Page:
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Board of Aldermen vote to require masks outdoors

In an effort to help slow the spread of COVID-19 and flatten the curve of cases in Lafayette County, the Oxford Board of Aldermen now require masks be worn outdoors when social distancing is not possible.

The amendment to their Serving Oxford Safely plan and a 10th emergency resolution was passed during the Board’s regular meeting on Tuesday. The new mask order came hours after Governor Tate Reeves issued a statewide mask order for the next two weeks, beginning Wednesday.

The City of Oxford has had a mask mandate in place since April, requiring customers and employees of businesses and restaurants to wear them at all times when inside the establishments. The amended ruling made on Tuesday now requires masks be worn when people are outdoors waiting to get in when not able to be six feet apart from someone else.

The Board said they had been asked once again by some residents to consider closing the restaurants and bars down once again completely to help stop the sharp increase in new COVID-19 cases Lafayette County experienced last month.

“We’re doing this to keep businesses open,” Alderman Jason Bailey said.

One problem area that was used as an example included the Downtown District where people are waiting to go into restaurants or shopping. Mayor Robyn Tannehill said she had received complaints of people shopping at different stores’ sidewalk sales and not wearing masks while gathered closely together as others walked past.

The Board was not unanimous in wanting to require a blanket outdoor mask requirement, citing people who are walking down their street or jogging in the park by themselves or getting gas with nobody six feet or less away from them.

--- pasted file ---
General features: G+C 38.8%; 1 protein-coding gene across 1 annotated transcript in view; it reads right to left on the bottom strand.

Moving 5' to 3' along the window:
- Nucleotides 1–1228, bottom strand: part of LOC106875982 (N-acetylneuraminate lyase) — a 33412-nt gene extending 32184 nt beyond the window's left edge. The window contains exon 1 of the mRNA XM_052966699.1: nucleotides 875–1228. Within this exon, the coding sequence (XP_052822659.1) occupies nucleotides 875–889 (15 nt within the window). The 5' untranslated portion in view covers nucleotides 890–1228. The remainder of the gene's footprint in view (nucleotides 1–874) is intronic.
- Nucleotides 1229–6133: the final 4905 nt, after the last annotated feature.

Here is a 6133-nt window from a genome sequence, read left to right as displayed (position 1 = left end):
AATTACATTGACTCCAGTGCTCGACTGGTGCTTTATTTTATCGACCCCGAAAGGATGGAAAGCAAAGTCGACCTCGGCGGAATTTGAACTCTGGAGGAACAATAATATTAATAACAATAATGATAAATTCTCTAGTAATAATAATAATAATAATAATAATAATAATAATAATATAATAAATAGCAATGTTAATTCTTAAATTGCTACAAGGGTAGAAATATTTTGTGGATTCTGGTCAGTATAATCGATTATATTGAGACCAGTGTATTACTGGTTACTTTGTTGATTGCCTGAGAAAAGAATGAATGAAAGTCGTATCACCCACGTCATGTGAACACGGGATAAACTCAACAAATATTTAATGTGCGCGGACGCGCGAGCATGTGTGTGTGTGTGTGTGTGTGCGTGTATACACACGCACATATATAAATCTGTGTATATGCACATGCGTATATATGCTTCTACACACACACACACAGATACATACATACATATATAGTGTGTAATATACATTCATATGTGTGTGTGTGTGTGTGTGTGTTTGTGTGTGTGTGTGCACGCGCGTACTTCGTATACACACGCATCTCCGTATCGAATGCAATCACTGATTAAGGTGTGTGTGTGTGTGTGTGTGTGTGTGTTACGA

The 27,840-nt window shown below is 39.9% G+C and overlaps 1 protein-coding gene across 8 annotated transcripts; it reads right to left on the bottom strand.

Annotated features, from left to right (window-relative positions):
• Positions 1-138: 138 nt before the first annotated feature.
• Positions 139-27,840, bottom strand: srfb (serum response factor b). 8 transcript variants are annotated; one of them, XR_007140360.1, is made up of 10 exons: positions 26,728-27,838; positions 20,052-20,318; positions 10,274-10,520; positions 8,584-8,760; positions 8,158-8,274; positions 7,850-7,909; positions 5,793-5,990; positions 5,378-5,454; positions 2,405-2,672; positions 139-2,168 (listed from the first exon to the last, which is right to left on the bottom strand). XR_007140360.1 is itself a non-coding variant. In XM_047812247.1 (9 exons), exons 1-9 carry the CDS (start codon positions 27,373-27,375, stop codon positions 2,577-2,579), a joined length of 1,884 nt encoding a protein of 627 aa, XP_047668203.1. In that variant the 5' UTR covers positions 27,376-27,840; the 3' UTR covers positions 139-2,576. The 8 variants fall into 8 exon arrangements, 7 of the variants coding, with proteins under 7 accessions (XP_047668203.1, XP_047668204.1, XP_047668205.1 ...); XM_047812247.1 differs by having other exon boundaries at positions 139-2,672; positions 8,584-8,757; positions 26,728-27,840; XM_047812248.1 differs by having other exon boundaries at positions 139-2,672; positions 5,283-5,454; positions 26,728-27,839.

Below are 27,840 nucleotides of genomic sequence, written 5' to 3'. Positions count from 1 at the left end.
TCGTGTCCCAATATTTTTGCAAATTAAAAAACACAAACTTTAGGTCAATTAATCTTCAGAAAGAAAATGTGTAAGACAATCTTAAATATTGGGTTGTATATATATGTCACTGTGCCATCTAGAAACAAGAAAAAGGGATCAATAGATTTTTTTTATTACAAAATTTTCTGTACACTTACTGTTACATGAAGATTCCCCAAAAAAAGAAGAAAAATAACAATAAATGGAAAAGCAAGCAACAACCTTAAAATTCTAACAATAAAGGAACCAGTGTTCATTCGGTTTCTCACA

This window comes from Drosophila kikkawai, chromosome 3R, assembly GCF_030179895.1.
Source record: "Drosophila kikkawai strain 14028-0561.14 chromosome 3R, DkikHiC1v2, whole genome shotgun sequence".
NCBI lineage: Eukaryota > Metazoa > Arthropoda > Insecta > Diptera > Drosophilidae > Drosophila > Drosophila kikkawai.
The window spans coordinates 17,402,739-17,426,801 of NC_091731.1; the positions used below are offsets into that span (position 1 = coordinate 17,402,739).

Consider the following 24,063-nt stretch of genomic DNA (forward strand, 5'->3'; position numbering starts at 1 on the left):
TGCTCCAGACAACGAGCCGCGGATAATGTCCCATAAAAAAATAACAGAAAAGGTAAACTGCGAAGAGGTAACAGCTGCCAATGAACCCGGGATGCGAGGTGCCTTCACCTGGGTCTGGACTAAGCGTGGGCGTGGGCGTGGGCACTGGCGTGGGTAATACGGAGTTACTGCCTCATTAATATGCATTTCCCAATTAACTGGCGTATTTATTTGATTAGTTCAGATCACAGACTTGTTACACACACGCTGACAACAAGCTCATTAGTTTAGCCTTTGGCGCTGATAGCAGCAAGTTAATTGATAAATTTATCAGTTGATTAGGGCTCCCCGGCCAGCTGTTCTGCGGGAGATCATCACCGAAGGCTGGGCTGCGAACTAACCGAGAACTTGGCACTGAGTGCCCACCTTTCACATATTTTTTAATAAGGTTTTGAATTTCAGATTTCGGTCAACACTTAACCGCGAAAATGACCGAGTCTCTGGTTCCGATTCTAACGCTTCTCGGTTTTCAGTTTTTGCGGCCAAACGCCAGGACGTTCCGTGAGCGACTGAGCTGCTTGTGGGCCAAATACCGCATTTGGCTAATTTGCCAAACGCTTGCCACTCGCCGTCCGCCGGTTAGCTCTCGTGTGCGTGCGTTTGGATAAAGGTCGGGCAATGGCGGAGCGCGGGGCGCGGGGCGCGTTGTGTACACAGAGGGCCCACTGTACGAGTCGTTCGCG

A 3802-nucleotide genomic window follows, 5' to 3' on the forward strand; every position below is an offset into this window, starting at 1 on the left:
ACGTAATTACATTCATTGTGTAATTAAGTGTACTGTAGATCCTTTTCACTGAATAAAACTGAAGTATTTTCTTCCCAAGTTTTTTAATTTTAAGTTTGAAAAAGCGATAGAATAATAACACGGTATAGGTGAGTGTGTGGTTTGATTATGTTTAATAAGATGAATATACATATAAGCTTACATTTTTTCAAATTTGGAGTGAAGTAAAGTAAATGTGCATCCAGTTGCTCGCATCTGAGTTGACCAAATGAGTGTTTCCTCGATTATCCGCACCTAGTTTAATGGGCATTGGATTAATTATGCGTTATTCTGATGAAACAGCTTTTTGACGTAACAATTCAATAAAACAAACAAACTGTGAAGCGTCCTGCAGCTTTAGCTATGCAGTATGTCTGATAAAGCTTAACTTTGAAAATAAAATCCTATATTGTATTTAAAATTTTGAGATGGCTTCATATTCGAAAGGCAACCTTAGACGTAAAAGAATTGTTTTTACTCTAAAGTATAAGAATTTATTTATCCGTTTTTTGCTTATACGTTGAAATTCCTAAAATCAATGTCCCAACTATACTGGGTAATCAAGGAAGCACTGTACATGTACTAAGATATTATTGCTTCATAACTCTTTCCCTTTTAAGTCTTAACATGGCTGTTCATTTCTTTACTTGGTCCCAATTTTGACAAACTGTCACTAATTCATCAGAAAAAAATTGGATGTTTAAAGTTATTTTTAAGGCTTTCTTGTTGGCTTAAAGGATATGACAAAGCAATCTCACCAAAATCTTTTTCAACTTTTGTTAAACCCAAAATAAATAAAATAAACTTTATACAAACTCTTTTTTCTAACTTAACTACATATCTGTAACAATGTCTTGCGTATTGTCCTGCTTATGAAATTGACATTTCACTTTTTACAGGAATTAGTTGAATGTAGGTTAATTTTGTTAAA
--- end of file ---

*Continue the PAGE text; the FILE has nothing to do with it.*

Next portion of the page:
City attorney Pope Mallette suggested phrasing the new mandate by saying “where people are reasonably expected to pass within six feet of each other.”

Even with the precise and specific wording for the amended mandate, members of the Board acknowledged the degree of difficulty in enforcing and outdoor mask requirement.

“We’re very concerned about enforcement and it’s going to be a problem,” Alderman Janice Antonow said. “Even if OPD gets 50 percent of people to comply, now some people are going to spread out and then come back together, but we’re going to get a lot of people to be compliant. We’re going to have to chip away at this. We’re not going to get a hundred percent, but if we could bring the cases down by 50 a week we’ve accomplished something.”

The Board’s decision regarding masks being worn outdoors is not much different than the wording in Reeves’ latest executive order. The Board was not able to read it prior to their meeting, but the order was released during their meeting and had similar language.

In Reeves’ order it states that, “all Mississippians wear a mask when in public, with exceptions including for children under 6 years old, those who cannot cover their face for medical or behavioral conditions, and those at religious worship. Going into effect Wednesday morning, Mississippians must wear a mask when they’re inside a business, school, or any place open to the public, or when at an outdoor public space where social distancing is not possible.”

During his press conference on Tuesday, Reeves also delayed the start of public schools for seventh through 12th grades in eight counties until Aug. 17. The counties picked were considered hot spots and reached the standard of more than 200 COVID-19 cases and 500 cases per 100,000 residents in the last two weeks.

Lafayette County was not among those counties, allowing Lafayette County School District to begin their school year with a staggered start on Wednesday. Oxford School District begins on Aug. 10.